When play is work and work is play, you’ve hit the jackpot. That, for me, is writing. Look closer when you see me at my laptop in a coffee shop. There may be tears rolling down my cheeks. Or a grin suppressed. On second thought, don’t look at me! I’ll never see you anyway. I’m gone.
When I retired from my job as a dance teacher at The Northwest School in 2013 and got down to writing in earnest, I would see stories with such vividness I thought for sure they were screenplays. I’d hear music, like the gorgeous fiddle tune The Lovers’ Waltz. I’d hear the “hey-ey-ey” of a crowd in Barcelona, waiting in line to vote for independence as the riot police swarmed in. I’d struggle to pin it all down inside a screenplay template that limits you to two things: location and dialog.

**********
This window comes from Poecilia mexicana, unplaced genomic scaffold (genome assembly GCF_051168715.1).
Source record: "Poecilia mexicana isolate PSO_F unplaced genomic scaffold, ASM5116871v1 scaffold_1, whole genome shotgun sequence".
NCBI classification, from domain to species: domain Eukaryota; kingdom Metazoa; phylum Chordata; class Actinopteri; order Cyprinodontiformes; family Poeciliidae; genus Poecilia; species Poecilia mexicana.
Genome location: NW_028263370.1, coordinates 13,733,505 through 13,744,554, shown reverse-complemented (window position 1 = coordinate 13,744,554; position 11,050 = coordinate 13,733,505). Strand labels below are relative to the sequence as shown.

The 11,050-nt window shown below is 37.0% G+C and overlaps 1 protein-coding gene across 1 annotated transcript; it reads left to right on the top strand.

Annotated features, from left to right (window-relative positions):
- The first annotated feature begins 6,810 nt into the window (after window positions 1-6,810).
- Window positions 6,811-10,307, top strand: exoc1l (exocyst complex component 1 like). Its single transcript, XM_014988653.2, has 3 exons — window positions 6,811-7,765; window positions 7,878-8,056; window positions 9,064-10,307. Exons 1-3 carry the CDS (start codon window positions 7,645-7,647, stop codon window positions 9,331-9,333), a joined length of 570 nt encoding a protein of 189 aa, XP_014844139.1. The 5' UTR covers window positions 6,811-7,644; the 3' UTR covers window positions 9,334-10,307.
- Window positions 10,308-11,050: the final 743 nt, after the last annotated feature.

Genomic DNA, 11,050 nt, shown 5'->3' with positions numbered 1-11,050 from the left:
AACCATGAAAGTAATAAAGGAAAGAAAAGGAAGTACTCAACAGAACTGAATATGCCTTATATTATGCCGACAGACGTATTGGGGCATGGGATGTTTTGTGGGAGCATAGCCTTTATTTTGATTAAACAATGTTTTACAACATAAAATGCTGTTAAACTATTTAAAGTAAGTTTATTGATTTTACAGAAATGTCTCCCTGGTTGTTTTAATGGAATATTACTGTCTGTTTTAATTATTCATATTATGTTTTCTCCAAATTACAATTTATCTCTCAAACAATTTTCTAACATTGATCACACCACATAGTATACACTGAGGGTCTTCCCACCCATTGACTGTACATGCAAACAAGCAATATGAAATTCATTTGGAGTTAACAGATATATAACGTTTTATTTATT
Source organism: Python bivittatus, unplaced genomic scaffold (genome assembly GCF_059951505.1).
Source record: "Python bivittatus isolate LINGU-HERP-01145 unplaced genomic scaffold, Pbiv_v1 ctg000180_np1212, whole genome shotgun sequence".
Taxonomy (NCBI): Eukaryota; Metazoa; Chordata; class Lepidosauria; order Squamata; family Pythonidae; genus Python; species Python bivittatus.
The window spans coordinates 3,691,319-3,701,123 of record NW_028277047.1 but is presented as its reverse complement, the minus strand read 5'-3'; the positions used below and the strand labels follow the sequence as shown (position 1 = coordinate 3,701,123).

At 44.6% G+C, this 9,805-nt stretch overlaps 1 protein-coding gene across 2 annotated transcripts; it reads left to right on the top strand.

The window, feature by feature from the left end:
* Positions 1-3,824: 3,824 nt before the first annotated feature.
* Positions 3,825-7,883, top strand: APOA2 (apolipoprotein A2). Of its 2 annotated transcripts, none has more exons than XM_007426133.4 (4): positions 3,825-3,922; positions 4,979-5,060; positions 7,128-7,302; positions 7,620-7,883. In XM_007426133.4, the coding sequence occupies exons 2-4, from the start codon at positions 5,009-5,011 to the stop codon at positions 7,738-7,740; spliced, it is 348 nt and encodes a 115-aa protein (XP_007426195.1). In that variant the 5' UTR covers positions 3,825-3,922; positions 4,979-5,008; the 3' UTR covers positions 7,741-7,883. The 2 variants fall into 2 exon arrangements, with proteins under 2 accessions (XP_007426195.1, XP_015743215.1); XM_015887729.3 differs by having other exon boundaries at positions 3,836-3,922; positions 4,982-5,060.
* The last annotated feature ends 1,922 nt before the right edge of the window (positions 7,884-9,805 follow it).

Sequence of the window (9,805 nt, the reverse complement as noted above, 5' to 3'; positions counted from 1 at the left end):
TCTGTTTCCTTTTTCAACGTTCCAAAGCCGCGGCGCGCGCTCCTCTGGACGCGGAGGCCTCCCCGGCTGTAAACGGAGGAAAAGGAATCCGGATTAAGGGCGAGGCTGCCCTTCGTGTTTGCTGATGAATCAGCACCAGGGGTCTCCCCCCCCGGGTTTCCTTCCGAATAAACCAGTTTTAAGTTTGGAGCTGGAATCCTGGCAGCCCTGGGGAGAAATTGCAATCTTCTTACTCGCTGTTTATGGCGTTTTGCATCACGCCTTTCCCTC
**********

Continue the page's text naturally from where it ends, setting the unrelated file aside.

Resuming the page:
So I cheated. Instead of “Interior: Lodge” I would go on for three paragraphs about where the banjo player stood, who stoked the flames in the great stone fireplace, who was the shyest little camper. Some draft-readers said they liked those parts best because they read like…a novel.
I let the screenplay go and rolled Lovers’ Waltz into a short novel and audiobook.
Marga, my current novel, is narrated by a hapless American tourist, a retired Spanish teacher named Margaret who goes alone to Barcelona and gets caught up in the Catalan independence movement and an historic election. The research is sobering, but the characters are endearing. Filled with action and humor, it’s a blast to write.
I still love dialogue and actors. I studied playwriting at Freehold Theatre Lab with the incomparable Elizabeth Heffron. This time there were other writers to play with! I’ve included a short play, in audio format, called Under the Red Arch.
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